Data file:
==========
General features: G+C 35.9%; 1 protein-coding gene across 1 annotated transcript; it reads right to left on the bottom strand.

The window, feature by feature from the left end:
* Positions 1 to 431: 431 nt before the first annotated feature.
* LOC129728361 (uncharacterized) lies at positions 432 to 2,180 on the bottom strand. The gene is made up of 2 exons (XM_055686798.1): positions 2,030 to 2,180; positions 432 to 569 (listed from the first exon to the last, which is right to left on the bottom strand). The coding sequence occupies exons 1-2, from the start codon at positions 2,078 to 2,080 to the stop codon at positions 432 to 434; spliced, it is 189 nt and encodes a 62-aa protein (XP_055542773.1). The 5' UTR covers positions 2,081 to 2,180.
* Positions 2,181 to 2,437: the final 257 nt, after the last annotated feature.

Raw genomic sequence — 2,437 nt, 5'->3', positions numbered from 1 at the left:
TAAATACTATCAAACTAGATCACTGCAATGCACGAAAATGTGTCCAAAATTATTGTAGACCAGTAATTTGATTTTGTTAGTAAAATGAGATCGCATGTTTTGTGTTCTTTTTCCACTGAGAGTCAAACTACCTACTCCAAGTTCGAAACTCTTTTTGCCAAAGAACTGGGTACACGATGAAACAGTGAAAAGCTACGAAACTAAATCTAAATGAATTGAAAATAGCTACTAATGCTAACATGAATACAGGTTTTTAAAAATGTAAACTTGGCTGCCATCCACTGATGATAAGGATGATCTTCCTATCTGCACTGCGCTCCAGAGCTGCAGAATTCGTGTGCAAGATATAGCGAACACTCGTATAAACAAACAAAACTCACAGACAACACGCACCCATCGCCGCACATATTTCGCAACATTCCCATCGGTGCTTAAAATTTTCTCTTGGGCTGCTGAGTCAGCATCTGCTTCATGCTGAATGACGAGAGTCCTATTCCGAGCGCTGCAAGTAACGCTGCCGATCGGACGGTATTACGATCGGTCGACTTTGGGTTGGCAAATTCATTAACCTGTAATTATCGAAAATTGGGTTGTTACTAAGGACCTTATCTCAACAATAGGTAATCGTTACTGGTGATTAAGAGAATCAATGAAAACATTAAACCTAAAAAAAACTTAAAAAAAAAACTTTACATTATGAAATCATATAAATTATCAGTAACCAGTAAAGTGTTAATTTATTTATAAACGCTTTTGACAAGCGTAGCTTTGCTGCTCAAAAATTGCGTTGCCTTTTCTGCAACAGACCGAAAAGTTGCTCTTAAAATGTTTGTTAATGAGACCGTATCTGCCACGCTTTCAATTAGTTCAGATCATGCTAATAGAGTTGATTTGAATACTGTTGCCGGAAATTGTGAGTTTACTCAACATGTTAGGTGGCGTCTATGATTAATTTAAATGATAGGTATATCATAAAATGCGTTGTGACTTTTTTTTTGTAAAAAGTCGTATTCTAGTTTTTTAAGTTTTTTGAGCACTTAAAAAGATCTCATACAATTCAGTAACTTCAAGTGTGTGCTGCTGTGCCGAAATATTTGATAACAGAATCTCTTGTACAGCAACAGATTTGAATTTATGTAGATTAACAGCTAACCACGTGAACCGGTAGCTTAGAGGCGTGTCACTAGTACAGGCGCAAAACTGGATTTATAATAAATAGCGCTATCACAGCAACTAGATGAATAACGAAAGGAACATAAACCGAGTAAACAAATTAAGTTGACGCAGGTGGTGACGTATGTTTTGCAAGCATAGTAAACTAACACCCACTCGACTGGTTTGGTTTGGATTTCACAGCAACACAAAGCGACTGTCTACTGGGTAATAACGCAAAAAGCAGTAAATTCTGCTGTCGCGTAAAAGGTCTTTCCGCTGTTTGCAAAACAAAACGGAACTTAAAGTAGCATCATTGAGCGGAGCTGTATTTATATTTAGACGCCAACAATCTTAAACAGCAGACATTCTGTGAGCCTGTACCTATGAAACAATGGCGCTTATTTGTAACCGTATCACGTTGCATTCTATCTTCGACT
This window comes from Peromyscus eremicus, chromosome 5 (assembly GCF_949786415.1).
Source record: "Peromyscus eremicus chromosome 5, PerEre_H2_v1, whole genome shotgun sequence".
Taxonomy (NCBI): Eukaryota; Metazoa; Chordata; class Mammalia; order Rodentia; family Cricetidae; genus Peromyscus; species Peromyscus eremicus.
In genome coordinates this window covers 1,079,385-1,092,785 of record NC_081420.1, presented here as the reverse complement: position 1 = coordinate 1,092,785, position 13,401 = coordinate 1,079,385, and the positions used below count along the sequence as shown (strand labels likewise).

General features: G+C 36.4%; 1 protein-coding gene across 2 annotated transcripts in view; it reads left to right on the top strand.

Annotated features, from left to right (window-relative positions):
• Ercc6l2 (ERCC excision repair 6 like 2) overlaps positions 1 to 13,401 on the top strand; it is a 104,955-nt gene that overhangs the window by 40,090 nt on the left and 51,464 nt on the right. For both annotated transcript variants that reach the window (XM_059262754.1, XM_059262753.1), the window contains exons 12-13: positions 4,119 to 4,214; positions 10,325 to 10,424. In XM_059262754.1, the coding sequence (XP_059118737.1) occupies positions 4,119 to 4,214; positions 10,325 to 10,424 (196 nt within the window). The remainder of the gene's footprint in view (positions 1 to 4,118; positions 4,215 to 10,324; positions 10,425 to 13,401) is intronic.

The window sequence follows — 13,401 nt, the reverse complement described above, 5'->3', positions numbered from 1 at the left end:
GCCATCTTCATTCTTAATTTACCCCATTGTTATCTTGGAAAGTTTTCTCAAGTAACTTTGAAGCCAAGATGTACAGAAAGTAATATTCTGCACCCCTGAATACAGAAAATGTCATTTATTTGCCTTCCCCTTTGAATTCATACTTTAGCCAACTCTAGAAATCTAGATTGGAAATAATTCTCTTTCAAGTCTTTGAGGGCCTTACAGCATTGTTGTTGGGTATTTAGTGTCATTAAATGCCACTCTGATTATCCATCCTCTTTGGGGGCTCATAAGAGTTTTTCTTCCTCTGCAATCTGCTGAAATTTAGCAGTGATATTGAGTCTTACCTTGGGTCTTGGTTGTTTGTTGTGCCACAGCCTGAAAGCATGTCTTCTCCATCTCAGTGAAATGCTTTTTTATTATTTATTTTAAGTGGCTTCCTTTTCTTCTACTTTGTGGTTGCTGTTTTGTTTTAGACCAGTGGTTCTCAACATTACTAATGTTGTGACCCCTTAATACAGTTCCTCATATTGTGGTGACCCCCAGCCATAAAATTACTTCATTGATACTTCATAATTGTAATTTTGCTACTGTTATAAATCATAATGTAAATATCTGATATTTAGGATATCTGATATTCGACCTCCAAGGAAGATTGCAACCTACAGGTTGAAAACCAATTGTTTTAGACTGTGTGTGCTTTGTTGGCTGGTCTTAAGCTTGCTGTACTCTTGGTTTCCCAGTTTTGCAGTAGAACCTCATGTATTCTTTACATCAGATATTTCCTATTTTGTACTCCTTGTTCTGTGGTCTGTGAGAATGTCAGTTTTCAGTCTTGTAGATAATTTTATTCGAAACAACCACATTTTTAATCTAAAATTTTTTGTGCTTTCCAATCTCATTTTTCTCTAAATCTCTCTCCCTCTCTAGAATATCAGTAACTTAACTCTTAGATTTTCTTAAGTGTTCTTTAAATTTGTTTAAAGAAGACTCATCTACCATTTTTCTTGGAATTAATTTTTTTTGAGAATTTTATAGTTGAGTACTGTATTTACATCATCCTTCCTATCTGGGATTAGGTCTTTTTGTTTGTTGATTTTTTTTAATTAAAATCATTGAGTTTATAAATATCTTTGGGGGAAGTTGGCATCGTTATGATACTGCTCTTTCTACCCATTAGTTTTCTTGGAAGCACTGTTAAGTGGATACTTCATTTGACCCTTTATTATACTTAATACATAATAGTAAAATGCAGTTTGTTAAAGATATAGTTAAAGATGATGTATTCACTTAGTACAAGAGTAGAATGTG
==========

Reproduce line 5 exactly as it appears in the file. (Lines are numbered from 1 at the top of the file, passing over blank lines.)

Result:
* Positions 2,181 to 2,437: the final 257 nt, after the last annotated feature.